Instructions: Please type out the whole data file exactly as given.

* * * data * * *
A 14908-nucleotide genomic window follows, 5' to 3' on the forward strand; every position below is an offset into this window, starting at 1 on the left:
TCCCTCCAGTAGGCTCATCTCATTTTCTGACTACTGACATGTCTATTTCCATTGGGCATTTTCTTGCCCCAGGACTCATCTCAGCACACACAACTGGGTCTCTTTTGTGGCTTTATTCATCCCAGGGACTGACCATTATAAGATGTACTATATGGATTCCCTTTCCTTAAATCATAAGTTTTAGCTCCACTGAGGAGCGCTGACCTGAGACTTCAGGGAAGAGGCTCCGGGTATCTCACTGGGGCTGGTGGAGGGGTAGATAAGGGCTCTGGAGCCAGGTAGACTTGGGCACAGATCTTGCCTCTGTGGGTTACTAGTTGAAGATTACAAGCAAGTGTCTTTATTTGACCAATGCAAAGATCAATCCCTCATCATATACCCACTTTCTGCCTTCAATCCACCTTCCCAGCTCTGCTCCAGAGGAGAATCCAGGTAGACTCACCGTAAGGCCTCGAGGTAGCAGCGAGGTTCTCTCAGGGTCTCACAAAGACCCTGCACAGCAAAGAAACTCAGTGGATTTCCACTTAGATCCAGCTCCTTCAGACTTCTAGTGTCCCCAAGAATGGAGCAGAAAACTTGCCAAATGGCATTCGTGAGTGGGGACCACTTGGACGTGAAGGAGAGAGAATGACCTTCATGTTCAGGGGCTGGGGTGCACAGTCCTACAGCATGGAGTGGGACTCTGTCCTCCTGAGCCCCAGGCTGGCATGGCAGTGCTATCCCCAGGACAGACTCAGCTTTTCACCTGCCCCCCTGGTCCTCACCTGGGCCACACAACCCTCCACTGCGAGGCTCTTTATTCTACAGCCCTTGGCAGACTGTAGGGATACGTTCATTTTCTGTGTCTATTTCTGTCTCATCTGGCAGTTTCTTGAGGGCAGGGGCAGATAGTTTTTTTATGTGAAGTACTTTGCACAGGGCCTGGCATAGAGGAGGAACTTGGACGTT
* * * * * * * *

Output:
A 14908-nucleotide genomic window follows, 5' to 3' on the forward strand; every position below is an offset into this window, starting at 1 on the left:
TCCCTCCAGTAGGCTCATCTCATTTTCTGACTACTGACATGTCTATTTCCATTGGGCATTTTCTTGCCCCAGGACTCATCTCAGCACACACAACTGGGTCTCTTTTGTGGCTTTATTCATCCCAGGGACTGACCATTATAAGATGTACTATATGGATTCCCTTTCCTTAAATCATAAGTTTTAGCTCCACTGAGGAGCGCTGACCTGAGACTTCAGGGAAGAGGCTCCGGGTATCTCACTGGGGCTGGTGGAGGGGTAGATAAGGGCTCTGGAGCCAGGTAGACTTGGGCACAGATCTTGCCTCTGTGGGTTACTAGTTGAAGATTACAAGCAAGTGTCTTTATTTGACCAATGCAAAGATCAATCCCTCATCATATACCCACTTTCTGCCTTCAATCCACCTTCCCAGCTCTGCTCCAGAGGAGAATCCAGGTAGACTCACCGTAAGGCCTCGAGGTAGCAGCGAGGTTCTCTCAGGGTCTCACAAAGACCCTGCACAGCAAAGAAACTCAGTGGATTTCCACTTAGATCCAGCTCCTTCAGACTTCTAGTGTCCCCAAGAATGGAGCAGAAAACTTGCCAAATGGCATTCGTGAGTGGGGACCACTTGGACGTGAAGGAGAGAGAATGACCTTCATGTTCAGGGGCTGGGGTGCACAGTCCTACAGCATGGAGTGGGACTCTGTCCTCCTGAGCCCCAGGCTGGCATGGCAGTGCTATCCCCAGGACAGACTCAGCTTTTCACCTGCCCCCCTGGTCCTCACCTGGGCCACACAACCCTCCACTGCGAGGCTCTTTATTCTACAGCCCTTGGCAGACTGTAGGGATACGTTCATTTTCTGTGTCTATTTCTGTCTCATCTGGCAGTTTCTTGAGGGCAGGGGCAGATAGTTTTTTTATGTGAAGTACTTTGCACAGGGCCTGGCATAGAGGAGGAACTTGGACGTT